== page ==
At last, either/or is official! A writer must either have no ego or the ego must be stripped away by the writing itself, as in the writing of Nelly Sachs or Paul Celan where the writing is the act of pressing against the act of being, and being is foremost an act of extreme humility.
For either/or writers writing is a means of survival.
This morning I woke with the distinct sensation that everything in my life up until I woke was filled with sleep, that sleep is like a flood, a chemical dispensation, a kind of gas or other atmospheric condition that so pervades our environment that it becomes a consistent, dependable reality. Sleep is the world and the waking state something else, an alternate reality we are left with once we awake, to make of what we will.
It was such a vivid clear sensation that it had to be true—sleep is the most natural human condition.
1. Less and less interests me.
2. Distraction is the devil.
3. Shaving: the act of sculpting myself. And so I shave less and less, having reached an age in which shaving doesn’t matter as much as it once did.
4. O the joy of seeking something that doesn’t exist!
5. As a writer I hope to follow the example of those little birds that fly at ground zero, as if they were just born, and then suddenly elevate, born with the gift of being able to make sudden turns to the right or left and not lose their sense of destination.
6. Of all existing punctuation possibilities only the question mark is vital.
So intriguing, the insatiable desire of some people to be on TV! Yet another thing I don’t understand. I suppose it’s an economic need at first and then, once that need is met, transitions into something else...
I kind of wish I knew what drives people— children, men and women—to want to be on TV. TV’s the very last place I’d want to be. I’d rather be dead, or playing basketball in the 6ft and under league in a high school gym with no one watching.
Listen while I play my green tambourine...
Two campaign slogans for candidates running for public office, as seen in Park County, Wyoming—
1) Vote for Our Daddy
2) Fresh thinking, traditional values
As to No.1: yes, of course, absolutely, why hadn’t anyone thought of this before, brilliant messaging, strategically savvy, broad demographic appeal...
As to No.2: no, I don’t think so, the impossibility of mixed metaphor, overpromising and no doubt underdelivering, fresh and traditional or traditionally fresh or freshly traditional...?
There’s something about painting I just can’t wait to get to, and something about writing I just can’t wait to get away from.
Painting, I don’t know what I’m doing, I have no master and so I’m no slave. Writing is a different story.
Finishing up two paintings today, free handing them both, not worrying whether or not I was staying between the lines, as there were no lines, I could feel myself lifting up out of myself and into the realm of a creative act.
Toward the end of the making of each painting I started talking to myself, liking what I was hearing enough to begin to write it down, crawling back to the writing table in service to words.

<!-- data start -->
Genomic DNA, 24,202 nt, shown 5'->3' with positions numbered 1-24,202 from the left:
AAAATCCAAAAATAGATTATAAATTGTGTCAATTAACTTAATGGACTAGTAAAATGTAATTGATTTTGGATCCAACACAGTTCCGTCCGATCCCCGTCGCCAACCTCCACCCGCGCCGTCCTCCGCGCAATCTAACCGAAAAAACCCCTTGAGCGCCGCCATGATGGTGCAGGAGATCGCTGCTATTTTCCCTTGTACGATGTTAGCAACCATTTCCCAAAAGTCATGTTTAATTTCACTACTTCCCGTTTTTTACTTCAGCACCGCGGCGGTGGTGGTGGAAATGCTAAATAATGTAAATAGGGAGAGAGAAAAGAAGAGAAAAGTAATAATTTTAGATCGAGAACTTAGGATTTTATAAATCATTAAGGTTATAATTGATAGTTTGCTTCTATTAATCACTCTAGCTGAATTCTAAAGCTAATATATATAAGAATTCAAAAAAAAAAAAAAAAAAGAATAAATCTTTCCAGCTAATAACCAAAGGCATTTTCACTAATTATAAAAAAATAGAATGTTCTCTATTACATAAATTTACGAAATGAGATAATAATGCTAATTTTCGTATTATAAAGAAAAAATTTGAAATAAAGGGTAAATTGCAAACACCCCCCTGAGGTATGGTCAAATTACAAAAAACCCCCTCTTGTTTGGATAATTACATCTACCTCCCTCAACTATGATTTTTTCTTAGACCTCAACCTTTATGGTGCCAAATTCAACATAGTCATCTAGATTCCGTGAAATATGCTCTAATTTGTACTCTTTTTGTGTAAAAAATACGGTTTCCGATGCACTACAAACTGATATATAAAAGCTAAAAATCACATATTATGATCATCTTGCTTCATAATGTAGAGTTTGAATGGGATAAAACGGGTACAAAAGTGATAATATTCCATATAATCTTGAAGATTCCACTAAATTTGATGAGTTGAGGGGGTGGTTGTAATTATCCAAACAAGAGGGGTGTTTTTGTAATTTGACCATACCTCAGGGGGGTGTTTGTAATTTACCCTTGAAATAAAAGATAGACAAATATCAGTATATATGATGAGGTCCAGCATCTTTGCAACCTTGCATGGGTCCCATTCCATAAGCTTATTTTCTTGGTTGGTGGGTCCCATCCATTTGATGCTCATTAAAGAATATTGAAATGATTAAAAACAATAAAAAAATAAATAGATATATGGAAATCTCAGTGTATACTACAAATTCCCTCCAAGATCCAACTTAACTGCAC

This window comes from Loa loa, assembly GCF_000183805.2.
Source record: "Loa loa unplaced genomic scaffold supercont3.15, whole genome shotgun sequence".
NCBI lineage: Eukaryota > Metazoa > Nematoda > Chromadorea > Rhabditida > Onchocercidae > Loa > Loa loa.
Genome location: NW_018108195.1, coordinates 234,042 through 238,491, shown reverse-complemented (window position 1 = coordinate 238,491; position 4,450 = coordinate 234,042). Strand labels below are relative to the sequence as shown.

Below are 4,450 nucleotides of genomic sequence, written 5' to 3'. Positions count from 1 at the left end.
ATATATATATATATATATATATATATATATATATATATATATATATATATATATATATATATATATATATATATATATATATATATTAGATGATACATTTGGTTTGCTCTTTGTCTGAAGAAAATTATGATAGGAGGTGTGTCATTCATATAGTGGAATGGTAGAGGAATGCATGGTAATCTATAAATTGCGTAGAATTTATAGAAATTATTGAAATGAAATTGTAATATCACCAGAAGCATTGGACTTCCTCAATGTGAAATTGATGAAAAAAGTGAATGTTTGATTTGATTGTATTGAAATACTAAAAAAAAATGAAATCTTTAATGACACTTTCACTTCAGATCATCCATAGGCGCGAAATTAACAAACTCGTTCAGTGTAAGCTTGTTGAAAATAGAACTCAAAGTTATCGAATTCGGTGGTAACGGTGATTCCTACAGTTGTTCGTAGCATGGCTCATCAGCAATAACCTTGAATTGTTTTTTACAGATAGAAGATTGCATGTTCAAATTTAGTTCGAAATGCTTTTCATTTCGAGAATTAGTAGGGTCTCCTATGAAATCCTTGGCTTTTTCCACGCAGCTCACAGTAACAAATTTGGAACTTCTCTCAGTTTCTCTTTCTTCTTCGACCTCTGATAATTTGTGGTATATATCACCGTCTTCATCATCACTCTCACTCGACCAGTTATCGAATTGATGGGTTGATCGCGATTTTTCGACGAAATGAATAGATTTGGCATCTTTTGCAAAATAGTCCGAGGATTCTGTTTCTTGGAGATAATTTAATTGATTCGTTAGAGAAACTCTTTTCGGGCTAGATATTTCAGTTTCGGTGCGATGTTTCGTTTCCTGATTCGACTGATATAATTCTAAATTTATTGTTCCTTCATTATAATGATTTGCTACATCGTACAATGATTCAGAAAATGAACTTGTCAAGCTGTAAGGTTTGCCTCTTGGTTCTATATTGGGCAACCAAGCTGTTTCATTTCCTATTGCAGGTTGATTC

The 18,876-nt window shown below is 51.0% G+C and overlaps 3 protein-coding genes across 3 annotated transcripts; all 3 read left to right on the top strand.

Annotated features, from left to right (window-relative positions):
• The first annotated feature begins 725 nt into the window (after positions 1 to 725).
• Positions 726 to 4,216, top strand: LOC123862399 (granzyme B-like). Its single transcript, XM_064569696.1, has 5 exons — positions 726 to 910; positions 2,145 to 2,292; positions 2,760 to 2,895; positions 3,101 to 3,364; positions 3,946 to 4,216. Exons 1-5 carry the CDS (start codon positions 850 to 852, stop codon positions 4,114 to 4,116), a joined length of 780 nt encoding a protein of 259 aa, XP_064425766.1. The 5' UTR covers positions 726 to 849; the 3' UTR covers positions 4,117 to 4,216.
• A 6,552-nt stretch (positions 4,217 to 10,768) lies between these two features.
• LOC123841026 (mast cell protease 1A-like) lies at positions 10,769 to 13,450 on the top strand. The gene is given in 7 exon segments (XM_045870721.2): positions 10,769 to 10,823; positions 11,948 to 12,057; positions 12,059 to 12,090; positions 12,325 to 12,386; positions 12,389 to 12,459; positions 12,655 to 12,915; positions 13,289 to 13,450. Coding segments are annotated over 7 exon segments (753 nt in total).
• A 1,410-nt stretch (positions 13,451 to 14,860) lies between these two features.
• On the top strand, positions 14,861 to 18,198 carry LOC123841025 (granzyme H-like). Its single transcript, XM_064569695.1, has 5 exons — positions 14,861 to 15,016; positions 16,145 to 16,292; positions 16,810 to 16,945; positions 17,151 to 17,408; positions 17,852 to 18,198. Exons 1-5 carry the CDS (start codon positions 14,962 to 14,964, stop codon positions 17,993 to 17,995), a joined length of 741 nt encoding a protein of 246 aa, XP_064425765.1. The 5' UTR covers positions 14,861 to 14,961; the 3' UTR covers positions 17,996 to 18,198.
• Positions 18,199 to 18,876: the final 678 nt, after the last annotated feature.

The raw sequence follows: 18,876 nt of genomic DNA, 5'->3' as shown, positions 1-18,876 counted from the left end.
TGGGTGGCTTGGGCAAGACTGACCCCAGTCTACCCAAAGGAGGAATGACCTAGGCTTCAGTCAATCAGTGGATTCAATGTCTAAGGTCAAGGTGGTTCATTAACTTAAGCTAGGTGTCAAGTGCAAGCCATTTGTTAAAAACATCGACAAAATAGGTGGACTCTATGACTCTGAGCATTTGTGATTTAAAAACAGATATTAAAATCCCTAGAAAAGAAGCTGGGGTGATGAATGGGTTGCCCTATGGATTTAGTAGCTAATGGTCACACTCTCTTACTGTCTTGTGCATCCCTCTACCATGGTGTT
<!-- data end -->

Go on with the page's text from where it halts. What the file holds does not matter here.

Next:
I guess I made a mistake climbing Heart Mountain yesterday.
I hadn’t given any real thought to where a real mountain begins and ends.
I began the climb too late and completed it much later than I thought I would at the beginning.
After achieving the summit I signed the log, sat on a rock for 12 minutes, drank water, and marveled at the views—the entire Big Horn Basin, including three other mountain ranges, and the parking lot of Walmart, 12 miles away in the town of Cody.
Meeteetse, Wy—surely one of the most beautiful roads in the world, beginning on ranchland and farmland, paved for the first five miles or so then unpaved, progressively so as it climbs up the mountain more or less following the river which is progressively down below, steeply so, as in the word ‘gorge’, the road now rutted and finitely narrow until it becomes the mother of all impasse, available only to packhorses and ATV’s, the ghost town of Kirwin, elevation 11,000 ft. still 7 miles away...
...it’s here we stop and take pictures, she of the top of a specific mountain worn away by ancient glacial movement, me of the many mountains in the far distance.
I just had an idea, sitting in the studio this evening, that I’m calling The Big Idea:
To call upon Silicon Valley, California to create a system able to determine the truth or falsehood of any communication transmitted by social media (Facebook, Twitter, Instagram etc.) as well as any communication transmitted by the print and broadcast media (CNN and FOX News, The New York Times and so forth) that would determine the truth or the falsity of the communication transmitted.
Surely some impartial, scrupulous, righteous, quietly efficient algorithm could be developed to identify falsehoods, show how the falsehoods differentiate from the truth—the facts—identify within the communication when and where context plays a part, provide examples, and/or: issue a statement of correction or give a clean bill of health to the communication as is.
There’s big money in this idea, and I’d like at least half of it.